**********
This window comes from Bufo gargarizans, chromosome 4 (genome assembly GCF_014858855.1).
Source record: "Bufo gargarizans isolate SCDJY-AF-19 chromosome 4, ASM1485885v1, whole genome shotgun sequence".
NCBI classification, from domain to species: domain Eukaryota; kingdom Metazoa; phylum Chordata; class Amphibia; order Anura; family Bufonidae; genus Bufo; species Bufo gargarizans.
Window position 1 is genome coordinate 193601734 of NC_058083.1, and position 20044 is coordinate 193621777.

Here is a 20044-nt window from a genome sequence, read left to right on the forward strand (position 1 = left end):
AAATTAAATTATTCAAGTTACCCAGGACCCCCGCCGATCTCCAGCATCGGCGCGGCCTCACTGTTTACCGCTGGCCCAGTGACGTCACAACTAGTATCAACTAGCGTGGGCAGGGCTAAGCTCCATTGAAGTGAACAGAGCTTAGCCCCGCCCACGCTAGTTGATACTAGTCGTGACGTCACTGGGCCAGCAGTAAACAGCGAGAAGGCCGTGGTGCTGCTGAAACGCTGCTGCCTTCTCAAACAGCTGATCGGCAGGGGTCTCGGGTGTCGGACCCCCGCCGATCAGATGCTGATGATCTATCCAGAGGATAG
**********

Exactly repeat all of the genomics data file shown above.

This window comes from Bufo gargarizans, chromosome 4 (genome assembly GCF_014858855.1).
Source record: "Bufo gargarizans isolate SCDJY-AF-19 chromosome 4, ASM1485885v1, whole genome shotgun sequence".
NCBI classification, from domain to species: domain Eukaryota; kingdom Metazoa; phylum Chordata; class Amphibia; order Anura; family Bufonidae; genus Bufo; species Bufo gargarizans.
Window position 1 is genome coordinate 193601734 of NC_058083.1, and position 20044 is coordinate 193621777.

Here is a 20044-nt window from a genome sequence, read left to right on the forward strand (position 1 = left end):
AAATTAAATTATTCAAGTTACCCAGGACCCCCGCCGATCTCCAGCATCGGCGCGGCCTCACTGTTTACCGCTGGCCCAGTGACGTCACAACTAGTATCAACTAGCGTGGGCAGGGCTAAGCTCCATTGAAGTGAACAGAGCTTAGCCCCGCCCACGCTAGTTGATACTAGTCGTGACGTCACTGGGCCAGCAGTAAACAGCGAGAAGGCCGTGGTGCTGCTGAAACGCTGCTGCCTTCTCAAACAGCTGATCGGCAGGGGTCTCGGGTGTCGGACCCCCGCCGATCAGATGCTGATGATCTATCCAGAGGATAG